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Virology. 2011 Jul 20;416(1-2):32-41. doi: 10.1016/j.virol.2011.04.015. Epub 2011 May 20.

The parvoviral capsid controls an intracellular phase of infection essential for efficient killing of stepwise-transformed human fibroblasts.

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Department of Laboratory Medicine, Yale University Medical School, New Haven, CT 06520, USA.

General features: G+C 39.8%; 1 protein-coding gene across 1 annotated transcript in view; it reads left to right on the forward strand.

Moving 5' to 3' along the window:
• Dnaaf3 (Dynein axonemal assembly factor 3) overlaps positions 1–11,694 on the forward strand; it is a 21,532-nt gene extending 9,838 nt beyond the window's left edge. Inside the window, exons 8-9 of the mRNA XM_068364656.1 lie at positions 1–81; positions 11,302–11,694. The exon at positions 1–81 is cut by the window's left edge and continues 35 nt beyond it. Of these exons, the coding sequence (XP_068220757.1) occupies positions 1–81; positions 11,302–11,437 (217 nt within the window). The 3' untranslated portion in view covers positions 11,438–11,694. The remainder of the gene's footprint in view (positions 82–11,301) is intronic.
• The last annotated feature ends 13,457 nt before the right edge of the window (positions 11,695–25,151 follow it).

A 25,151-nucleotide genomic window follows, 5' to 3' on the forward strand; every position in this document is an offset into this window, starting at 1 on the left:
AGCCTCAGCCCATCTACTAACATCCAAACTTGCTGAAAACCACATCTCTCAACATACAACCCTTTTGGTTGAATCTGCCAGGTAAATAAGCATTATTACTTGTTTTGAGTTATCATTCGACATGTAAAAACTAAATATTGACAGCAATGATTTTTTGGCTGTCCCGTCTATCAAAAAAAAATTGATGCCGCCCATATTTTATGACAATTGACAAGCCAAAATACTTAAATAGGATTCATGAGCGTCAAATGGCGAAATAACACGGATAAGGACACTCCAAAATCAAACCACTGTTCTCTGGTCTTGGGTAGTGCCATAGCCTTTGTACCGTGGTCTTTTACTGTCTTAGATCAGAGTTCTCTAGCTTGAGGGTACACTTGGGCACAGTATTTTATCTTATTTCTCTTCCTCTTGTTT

Members of the rodent subgroup of the genus Parvovirus exhibit lytic replication and spread in many human tumor cells and are therefore attractive candidates for oncolytic virotherapy. However, the significant variation in tumor tropism observed for these viruses remains largely unexplained. We report here that LuIII kills BJ-ELR 'stepwise-transformed' human fibroblasts efficiently, while MVM does not. Using viral chimeras, we mapped this property to the LuIII capsid gene, VP2, which is necessary and sufficient to confer the killer phenotype on MVM. LuIII VP2 facilitates a post-entry, pre-DNA-amplification step early in the life cycle, suggesting the existence of an intracellular moiety whose efficient interaction with the incoming capsid shell is critical to infection. Thus targeting of human cancers of different tissue-type origins will require use of parvoviruses with capsids that effectively make this critical interaction.

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